Even with powerful Eclipse IDE and plugin, we may sometimes needs to work on command prompt especially while working in Linux development servers and its not convenient to switch back and fourth for quick look on .class file or get some information from compiled form of source. Thanks to javap command you can decompile class file on the fly in command prompt. javap is standard binary which comes with JDK installation and resides in JAVA_HOME/bin directory. javap is similar to javac (java compiler) and work directly with .class file. In order to use javap command you must have JAVA_HOME in your system path. you can verify this by typing "javap" in command prompt and if it doesn't complain and instead show some output like below than you are good to go. If it doesn't recognize the command means you need to set path, check how to set path in java more detailed steps.

abc@localhost:~/java javap
No classes were specified on the command line.  Try -help.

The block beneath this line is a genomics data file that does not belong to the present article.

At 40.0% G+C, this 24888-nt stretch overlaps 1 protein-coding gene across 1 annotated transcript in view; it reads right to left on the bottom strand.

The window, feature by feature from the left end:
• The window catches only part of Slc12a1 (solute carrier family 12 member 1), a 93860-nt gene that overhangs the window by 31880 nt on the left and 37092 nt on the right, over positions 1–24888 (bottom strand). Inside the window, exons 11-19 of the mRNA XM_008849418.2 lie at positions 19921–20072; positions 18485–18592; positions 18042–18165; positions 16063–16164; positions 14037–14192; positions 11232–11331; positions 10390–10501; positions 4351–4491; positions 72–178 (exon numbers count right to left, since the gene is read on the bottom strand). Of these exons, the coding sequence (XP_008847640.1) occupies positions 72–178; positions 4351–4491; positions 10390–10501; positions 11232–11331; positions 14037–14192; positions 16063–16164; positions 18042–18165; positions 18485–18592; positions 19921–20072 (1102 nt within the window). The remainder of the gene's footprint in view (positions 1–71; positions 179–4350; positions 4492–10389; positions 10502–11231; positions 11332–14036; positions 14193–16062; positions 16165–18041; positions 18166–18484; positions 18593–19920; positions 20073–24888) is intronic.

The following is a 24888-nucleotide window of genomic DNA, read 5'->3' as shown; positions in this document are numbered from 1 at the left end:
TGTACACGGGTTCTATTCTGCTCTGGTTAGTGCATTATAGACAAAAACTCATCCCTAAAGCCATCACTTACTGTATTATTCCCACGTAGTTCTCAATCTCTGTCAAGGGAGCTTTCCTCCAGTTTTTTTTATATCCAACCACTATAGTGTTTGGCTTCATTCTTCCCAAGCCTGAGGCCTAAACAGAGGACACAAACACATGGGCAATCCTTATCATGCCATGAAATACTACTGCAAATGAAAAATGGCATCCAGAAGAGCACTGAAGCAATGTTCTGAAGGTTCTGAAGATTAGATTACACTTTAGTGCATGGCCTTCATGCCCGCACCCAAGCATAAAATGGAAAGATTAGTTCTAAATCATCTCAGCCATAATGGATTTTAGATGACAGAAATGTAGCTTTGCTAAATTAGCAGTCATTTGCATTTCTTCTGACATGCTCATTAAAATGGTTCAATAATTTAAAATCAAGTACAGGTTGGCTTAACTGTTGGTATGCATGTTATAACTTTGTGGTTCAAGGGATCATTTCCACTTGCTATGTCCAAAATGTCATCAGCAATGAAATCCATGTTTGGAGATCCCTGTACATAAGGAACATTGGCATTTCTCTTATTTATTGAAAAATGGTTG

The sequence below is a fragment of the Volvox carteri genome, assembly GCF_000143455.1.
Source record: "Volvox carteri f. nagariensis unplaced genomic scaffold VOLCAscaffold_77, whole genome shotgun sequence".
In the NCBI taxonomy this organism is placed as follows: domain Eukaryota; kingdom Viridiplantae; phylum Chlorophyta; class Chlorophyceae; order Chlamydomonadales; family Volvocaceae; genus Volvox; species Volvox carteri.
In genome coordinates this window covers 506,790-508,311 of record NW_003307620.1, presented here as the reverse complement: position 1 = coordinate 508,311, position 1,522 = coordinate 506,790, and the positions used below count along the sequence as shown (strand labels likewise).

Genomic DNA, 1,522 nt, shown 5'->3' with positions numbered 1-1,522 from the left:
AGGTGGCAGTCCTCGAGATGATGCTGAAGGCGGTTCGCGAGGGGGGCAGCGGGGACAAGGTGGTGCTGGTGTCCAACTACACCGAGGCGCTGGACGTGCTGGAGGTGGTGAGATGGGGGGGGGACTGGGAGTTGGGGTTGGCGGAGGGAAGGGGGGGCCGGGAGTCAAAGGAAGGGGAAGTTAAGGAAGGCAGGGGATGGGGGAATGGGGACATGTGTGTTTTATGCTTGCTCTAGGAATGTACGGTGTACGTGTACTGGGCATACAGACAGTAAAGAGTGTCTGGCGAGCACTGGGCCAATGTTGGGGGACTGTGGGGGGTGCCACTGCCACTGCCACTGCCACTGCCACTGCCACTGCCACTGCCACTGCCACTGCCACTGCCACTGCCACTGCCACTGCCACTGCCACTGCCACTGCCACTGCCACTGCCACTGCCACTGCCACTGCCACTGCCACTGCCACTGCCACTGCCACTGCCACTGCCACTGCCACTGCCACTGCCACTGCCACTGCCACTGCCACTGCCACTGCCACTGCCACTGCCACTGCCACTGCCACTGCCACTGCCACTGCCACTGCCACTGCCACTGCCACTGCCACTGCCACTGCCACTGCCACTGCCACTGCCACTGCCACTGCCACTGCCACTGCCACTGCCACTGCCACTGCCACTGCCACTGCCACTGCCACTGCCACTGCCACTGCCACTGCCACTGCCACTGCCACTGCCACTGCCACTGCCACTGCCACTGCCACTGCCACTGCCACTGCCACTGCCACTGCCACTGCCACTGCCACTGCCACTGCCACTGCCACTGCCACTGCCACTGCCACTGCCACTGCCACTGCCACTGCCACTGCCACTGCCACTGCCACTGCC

Now let's see what javap command offers us. We have a simple Java class with one field and one method.

abc@localhost:~/java cat

public class Hello{
        private String version="1.2";
        public static void main(String args[]){
                System.out.println("Running Hello");

abc@localhost:~/java javap Hello
Compiled from ""
public class Hello extends java.lang.Object{
    public Hello();
    public static void main(java.lang.String[]);

So it looks javap only provides information related to a method in the .class file. It also states the constructor even default constructor added by Java compiler. javap can provide more information depending upon its command line option like -private will show all private members. here is an example of running javap command with the -private option:

abc@localhost:~/java javap -private Hello
Compiled from ""
public class Hello extends java.lang.Object{
    private java.lang.String version;
    public Hello();
    public static void main(java.lang.String[]);

How to see bytecode from .class file
javap  command can also show  bytecodes form compiled class files. Just run javap with -c option and it will print bytecodes of  class file as shown in below example:

abc@localhost:~/java javap -c Hello
Compiled from ""
public class Hello extends java.lang.Object{
public Hello();
   0:   aload_0
   1:   invokespecial   #1; //Method java/lang/Object."":()V
   4:   aload_0
   5:   ldc     #2; //String 1.2
   7:   putfield        #3; //Field version:Ljava/lang/String;